No shocks, just seasonally adjusted

There's a tinge of disappointment when a hotly awaited piece of new data tells you nothing you didn't already know. And that's the reality of Thursday's report on the jobs figures. There was new noise, but no new signal.

There's a tinge of disappointment when a hotly awaited piece of new data tells you nothing you didn't already know. And that's the reality of Thursday's report on the jobs figures. There was new noise, but no new signal.

For three months we have watched the Bureau of Statistics' seasonally adjusted figures zig and zag; this time they just stood still. At face value, they report poker-faced that we gained almost 30,000 jobs in February, lost 34,000 in March, gained 45,000 in April, then added just 1100 more in May.

Seasonally adjusted unemployment started the year at 5.4 per cent, climbed to 5.6 per cent in March and April, and is back at 5.5 per cent.

The markets took the figures as good news, if for no other reason than the financial forecasters had predicted they would be slightly worse. The dollar picked up immediately, then performed its own zigs and zags and finished the day more or less where it began.

Some commentators hailed the decline in seasonally adjusted unemployment from 5.6 per cent to 5.5 per cent as good news. They failed to note that April's 5.6 per cent had been revised up from 5.5, so there was no change.

In reality, the figures leave us where we thought we were: the economy moving ahead slowly, having slipped down into third gear as the mining boom in the west winds down.

They tell us nothing about what lies ahead. They offer no evidence that the economy is sliding into recession. They offer no evidence that it is springing into a new phase of growth.

The financial analysts keep focusing on the seasonally adjusted figures, perhaps out of habit, perhaps because the constant zigs and zags make them more fun, and more unpredictable, and hence increase the perceived value of having financial analysts.

The bureau tells us to ignore them. Most of that movement is just static, statistical noise that happens when the bureau tries to extrapolate a sample of 30,000 households to cover a nation of 23 million people. It urges us to focus on its trend figures, which give us the signal without the noise, smoothing out the zigs and zags into a gently curving path.

On the trend estimates, Australia is adding 10,000 jobs a month, and 151,000 in the past year. That might sound impressive, but for three details.

First, the growth is overwhelmingly in part-time jobs. Since December, the bureau estimates that Australia has added just 12,000 full-time jobs, and 67,000 part-time jobs. Full-time jobs are sliding in all the mining states: Queensland, WA and the Northern Territory.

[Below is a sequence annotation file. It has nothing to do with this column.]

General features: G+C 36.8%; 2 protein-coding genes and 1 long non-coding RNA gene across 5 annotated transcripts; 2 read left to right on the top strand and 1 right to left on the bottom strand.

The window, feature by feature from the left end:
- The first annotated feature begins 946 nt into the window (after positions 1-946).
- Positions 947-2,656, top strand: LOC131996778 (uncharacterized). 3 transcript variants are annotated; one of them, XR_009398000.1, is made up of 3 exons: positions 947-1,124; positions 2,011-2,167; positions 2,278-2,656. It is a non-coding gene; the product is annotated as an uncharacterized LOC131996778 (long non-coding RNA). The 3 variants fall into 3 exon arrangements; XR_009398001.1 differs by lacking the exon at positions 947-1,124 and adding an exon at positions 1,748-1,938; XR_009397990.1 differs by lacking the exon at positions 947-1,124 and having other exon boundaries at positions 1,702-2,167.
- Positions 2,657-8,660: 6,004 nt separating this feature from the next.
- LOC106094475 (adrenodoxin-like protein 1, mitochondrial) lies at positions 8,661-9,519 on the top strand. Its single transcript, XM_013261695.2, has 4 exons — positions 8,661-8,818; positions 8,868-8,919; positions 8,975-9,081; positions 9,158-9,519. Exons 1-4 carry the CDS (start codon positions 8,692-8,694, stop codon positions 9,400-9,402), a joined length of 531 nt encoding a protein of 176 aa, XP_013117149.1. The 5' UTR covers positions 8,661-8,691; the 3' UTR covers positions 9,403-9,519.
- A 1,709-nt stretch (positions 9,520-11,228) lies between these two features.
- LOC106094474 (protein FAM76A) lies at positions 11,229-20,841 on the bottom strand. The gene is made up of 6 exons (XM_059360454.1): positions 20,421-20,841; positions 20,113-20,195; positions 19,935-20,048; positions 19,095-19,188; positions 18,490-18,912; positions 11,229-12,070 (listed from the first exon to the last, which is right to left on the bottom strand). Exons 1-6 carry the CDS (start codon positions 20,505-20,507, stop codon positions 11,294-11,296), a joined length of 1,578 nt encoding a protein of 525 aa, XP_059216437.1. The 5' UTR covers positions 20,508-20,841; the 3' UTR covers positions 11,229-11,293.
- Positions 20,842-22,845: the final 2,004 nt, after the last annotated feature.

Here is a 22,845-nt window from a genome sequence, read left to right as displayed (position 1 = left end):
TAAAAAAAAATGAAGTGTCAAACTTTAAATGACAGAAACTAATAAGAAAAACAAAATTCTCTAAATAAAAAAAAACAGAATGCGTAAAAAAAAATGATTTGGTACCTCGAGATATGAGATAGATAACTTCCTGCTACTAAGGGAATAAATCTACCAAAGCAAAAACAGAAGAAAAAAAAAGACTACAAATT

Second, the trend unemployment rate is rising steadily: from 4.9 per cent in early 2011 to 5.1 per cent in May 2012, and 5.6 per cent in May 2013. Unemployment has risen by 63,000 in the past year, as even part-time jobs are not being created fast enough to keep up with the rising number seeking work.

Third, most of the jobless are not looking for work, but exiting to the sidelines. In the past year, the population aged 15 and over swelled by 336,000. But full-time jobs grew by just 64,000, and total employment by 151,000. With unemployment up 63,000, that means 122,000 people dropped out of the workforce.

Some were oldies who have retired willingly. Some are full-time students who in the past would have had a part-time job to help finance the lifestyle they desire. But many are just "hidden unemployed" - older people who would rather live in comfort on the disability benefit than in poverty on the dole, and others who have just stopped looking.

NSW now dominates the jobs growth. In trend terms, it has added 89,000 jobs in the past year, 54,000 of them full-time. Its unemployment rate has also edged up, to 5.5 per cent.

Victoria is recovering some of the jobs it had lost, but still has 11,000 fewer people in full-time work than in May 2011, despite having 157,000 more adults. Trend unemployment has edged down to 5.6 per cent.

The main trend in Queensland is for people to drop out; 61,000 have joined the sidelines in the past year, while just 12,000 jobs have been added, all part-time. Unemployment has fallen from 6.1 per cent in October to 5.7 per cent in May.

WA continues to slide from boom. Unemployment has grown by 20,000 in the past year, lifting it from 3.7 per cent to 5.1 per cent - still the lowest of any state, but probably not for much longer.

As in Victoria, South Australia is showing signs of new life. After two years with a dead jobs market, SA has added 10,000 full-time jobs in 2013, although unemployment has also risen to 5.9 per cent.

Tasmania continues shedding full-time jobs, but its trend unemployment rate has stabilised at 7.3 per cent, up from 5.2 per cent in mid-2011 and 4.0 per cent in mid-2008. NT unemployment has risen to 5.1 per cent (excluding community work schemes in Aboriginal settlements), but edged back down to 4.1 per cent in the ACT.

All in all, it's not terrible, it's not terrific. Even in Europe, with all its problems, Eurostat reports that in 2012, the southern German states of Bavaria and Baden-Wurttemberg, which have as many people as Australia, averaged an unemployment rate of 3.3 per cent. Now, that would be a gold medal performance - were it not that Norway averaged 3.1 per cent.

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